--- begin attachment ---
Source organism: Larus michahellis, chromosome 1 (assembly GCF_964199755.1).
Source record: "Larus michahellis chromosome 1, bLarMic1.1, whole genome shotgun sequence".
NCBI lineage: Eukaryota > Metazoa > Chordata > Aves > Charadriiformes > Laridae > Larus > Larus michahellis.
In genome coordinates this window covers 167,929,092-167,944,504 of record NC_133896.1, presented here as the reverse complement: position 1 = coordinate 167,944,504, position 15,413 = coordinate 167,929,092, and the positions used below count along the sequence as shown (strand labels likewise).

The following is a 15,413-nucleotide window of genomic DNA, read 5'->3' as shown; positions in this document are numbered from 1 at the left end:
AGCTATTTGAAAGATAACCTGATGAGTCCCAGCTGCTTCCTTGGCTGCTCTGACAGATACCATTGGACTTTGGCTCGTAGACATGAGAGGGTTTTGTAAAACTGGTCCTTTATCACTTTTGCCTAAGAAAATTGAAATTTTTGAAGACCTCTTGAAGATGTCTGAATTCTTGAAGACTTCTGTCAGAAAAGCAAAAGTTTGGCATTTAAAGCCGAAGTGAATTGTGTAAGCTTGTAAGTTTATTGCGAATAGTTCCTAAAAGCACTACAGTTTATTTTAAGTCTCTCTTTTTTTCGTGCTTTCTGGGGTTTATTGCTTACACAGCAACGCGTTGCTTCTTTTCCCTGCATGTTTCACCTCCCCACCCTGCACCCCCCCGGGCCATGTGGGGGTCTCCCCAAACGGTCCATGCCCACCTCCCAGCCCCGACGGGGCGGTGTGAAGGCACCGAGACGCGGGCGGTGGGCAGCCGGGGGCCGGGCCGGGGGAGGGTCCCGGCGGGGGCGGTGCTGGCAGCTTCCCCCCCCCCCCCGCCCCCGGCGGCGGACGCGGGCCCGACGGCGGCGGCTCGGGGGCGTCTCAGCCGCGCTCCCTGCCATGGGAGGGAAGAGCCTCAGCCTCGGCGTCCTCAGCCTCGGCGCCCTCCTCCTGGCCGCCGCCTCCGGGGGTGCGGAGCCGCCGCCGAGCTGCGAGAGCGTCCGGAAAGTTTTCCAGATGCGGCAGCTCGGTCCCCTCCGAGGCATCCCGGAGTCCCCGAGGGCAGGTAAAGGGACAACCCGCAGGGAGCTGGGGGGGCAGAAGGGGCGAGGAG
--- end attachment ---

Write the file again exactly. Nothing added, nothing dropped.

Source organism: Larus michahellis, chromosome 1 (assembly GCF_964199755.1).
Source record: "Larus michahellis chromosome 1, bLarMic1.1, whole genome shotgun sequence".
NCBI lineage: Eukaryota > Metazoa > Chordata > Aves > Charadriiformes > Laridae > Larus > Larus michahellis.
In genome coordinates this window covers 167,929,092-167,944,504 of record NC_133896.1, presented here as the reverse complement: position 1 = coordinate 167,944,504, position 15,413 = coordinate 167,929,092, and the positions used below count along the sequence as shown (strand labels likewise).

The following is a 15,413-nucleotide window of genomic DNA, read 5'->3' as shown; positions in this document are numbered from 1 at the left end:
AGCTATTTGAAAGATAACCTGATGAGTCCCAGCTGCTTCCTTGGCTGCTCTGACAGATACCATTGGACTTTGGCTCGTAGACATGAGAGGGTTTTGTAAAACTGGTCCTTTATCACTTTTGCCTAAGAAAATTGAAATTTTTGAAGACCTCTTGAAGATGTCTGAATTCTTGAAGACTTCTGTCAGAAAAGCAAAAGTTTGGCATTTAAAGCCGAAGTGAATTGTGTAAGCTTGTAAGTTTATTGCGAATAGTTCCTAAAAGCACTACAGTTTATTTTAAGTCTCTCTTTTTTTCGTGCTTTCTGGGGTTTATTGCTTACACAGCAACGCGTTGCTTCTTTTCCCTGCATGTTTCACCTCCCCACCCTGCACCCCCCCGGGCCATGTGGGGGTCTCCCCAAACGGTCCATGCCCACCTCCCAGCCCCGACGGGGCGGTGTGAAGGCACCGAGACGCGGGCGGTGGGCAGCCGGGGGCCGGGCCGGGGGAGGGTCCCGGCGGGGGCGGTGCTGGCAGCTTCCCCCCCCCCCCCGCCCCCGGCGGCGGACGCGGGCCCGACGGCGGCGGCTCGGGGGCGTCTCAGCCGCGCTCCCTGCCATGGGAGGGAAGAGCCTCAGCCTCGGCGTCCTCAGCCTCGGCGCCCTCCTCCTGGCCGCCGCCTCCGGGGGTGCGGAGCCGCCGCCGAGCTGCGAGAGCGTCCGGAAAGTTTTCCAGATGCGGCAGCTCGGTCCCCTCCGAGGCATCCCGGAGTCCCCGAGGGCAGGTAAAGGGACAACCCGCAGGGAGCTGGGGGGGCAGAAGGGGCGAGGAG